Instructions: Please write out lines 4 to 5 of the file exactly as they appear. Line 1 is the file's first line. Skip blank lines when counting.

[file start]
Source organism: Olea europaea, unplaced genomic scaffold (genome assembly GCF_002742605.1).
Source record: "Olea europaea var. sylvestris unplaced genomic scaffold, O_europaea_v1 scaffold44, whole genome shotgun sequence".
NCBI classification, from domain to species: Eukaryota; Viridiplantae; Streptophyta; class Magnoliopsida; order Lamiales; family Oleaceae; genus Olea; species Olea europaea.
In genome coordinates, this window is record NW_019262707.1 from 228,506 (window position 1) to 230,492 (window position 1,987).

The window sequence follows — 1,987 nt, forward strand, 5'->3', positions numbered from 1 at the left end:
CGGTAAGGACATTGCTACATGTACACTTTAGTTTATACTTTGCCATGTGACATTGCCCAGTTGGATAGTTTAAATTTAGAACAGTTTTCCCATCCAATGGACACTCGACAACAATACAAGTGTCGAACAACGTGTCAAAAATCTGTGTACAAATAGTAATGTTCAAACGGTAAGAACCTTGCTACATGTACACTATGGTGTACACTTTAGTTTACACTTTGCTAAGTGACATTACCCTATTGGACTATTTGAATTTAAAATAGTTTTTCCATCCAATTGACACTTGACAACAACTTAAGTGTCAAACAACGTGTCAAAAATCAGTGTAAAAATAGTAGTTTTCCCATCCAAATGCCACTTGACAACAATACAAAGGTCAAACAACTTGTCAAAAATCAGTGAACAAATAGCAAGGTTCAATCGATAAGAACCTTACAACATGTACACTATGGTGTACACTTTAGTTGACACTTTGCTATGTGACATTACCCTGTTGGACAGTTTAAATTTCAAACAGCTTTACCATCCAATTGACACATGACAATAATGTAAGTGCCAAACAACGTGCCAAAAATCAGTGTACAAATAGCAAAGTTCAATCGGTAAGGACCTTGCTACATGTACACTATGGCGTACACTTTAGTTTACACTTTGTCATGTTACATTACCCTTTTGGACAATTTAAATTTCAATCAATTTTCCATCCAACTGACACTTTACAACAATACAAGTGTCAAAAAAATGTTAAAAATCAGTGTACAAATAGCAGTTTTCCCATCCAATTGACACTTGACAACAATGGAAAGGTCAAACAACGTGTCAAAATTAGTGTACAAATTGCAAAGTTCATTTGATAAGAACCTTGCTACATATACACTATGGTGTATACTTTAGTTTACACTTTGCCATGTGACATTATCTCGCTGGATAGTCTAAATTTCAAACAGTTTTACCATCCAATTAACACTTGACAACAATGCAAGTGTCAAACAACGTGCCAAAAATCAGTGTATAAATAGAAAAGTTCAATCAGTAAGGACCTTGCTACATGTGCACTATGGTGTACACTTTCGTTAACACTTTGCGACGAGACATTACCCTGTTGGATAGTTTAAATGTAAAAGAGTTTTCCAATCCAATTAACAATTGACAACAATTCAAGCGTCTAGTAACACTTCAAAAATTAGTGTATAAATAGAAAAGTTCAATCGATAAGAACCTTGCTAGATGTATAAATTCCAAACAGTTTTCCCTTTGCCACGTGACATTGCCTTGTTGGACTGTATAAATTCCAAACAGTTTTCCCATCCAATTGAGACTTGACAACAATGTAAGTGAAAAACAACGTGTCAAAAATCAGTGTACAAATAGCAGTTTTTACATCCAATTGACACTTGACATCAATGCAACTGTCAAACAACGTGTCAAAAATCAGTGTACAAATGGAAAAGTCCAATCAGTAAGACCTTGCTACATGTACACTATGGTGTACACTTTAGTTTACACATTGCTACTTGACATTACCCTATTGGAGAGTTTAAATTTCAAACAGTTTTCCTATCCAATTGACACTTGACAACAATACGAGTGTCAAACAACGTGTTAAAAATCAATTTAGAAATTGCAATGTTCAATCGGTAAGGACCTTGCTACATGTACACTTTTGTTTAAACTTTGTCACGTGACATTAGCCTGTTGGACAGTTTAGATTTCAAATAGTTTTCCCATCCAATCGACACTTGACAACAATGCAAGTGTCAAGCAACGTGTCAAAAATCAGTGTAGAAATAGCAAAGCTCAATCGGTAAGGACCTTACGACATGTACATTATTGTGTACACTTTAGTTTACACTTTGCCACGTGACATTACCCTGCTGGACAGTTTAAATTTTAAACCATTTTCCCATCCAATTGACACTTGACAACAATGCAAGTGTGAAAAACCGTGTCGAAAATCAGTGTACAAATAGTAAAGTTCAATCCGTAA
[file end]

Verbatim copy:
In genome coordinates, this window is record NW_019262707.1 from 228,506 (window position 1) to 230,492 (window position 1,987).

The window sequence follows — 1,987 nt, forward strand, 5'->3', positions numbered from 1 at the left end: